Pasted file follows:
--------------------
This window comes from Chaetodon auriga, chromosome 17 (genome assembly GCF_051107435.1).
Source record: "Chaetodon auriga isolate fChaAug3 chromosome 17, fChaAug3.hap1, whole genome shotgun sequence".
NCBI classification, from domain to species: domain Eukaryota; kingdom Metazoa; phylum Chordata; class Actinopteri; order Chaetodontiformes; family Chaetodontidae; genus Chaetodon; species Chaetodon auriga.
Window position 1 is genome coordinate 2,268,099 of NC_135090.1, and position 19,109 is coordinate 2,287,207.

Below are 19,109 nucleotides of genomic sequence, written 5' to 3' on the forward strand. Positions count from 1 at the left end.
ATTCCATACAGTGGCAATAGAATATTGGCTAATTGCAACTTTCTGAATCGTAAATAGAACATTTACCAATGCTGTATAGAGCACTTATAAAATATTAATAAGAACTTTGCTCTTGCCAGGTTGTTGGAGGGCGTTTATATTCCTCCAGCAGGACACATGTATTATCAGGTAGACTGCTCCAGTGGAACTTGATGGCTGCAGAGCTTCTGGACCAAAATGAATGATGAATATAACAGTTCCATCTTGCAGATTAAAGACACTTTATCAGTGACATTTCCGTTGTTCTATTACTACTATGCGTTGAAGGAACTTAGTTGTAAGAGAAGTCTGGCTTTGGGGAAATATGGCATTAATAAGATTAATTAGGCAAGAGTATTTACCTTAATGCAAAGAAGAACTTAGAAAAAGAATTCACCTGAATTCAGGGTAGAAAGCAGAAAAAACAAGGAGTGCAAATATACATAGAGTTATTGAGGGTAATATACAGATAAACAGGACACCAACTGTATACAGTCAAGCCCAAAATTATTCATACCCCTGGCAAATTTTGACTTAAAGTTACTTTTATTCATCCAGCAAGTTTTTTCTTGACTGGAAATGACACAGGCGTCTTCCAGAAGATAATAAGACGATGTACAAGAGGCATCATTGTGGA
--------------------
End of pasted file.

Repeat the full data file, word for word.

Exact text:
This window comes from Chaetodon auriga, chromosome 17 (genome assembly GCF_051107435.1).
Source record: "Chaetodon auriga isolate fChaAug3 chromosome 17, fChaAug3.hap1, whole genome shotgun sequence".
NCBI classification, from domain to species: domain Eukaryota; kingdom Metazoa; phylum Chordata; class Actinopteri; order Chaetodontiformes; family Chaetodontidae; genus Chaetodon; species Chaetodon auriga.
Window position 1 is genome coordinate 2,268,099 of NC_135090.1, and position 19,109 is coordinate 2,287,207.

Below are 19,109 nucleotides of genomic sequence, written 5' to 3' on the forward strand. Positions count from 1 at the left end.
ATTCCATACAGTGGCAATAGAATATTGGCTAATTGCAACTTTCTGAATCGTAAATAGAACATTTACCAATGCTGTATAGAGCACTTATAAAATATTAATAAGAACTTTGCTCTTGCCAGGTTGTTGGAGGGCGTTTATATTCCTCCAGCAGGACACATGTATTATCAGGTAGACTGCTCCAGTGGAACTTGATGGCTGCAGAGCTTCTGGACCAAAATGAATGATGAATATAACAGTTCCATCTTGCAGATTAAAGACACTTTATCAGTGACATTTCCGTTGTTCTATTACTACTATGCGTTGAAGGAACTTAGTTGTAAGAGAAGTCTGGCTTTGGGGAAATATGGCATTAATAAGATTAATTAGGCAAGAGTATTTACCTTAATGCAAAGAAGAACTTAGAAAAAGAATTCACCTGAATTCAGGGTAGAAAGCAGAAAAAACAAGGAGTGCAAATATACATAGAGTTATTGAGGGTAATATACAGATAAACAGGACACCAACTGTATACAGTCAAGCCCAAAATTATTCATACCCCTGGCAAATTTTGACTTAAAGTTACTTTTATTCATCCAGCAAGTTTTTTCTTGACTGGAAATGACACAGGCGTCTTCCAGAAGATAATAAGACGATGTACAAGAGGCATCATTGTGGA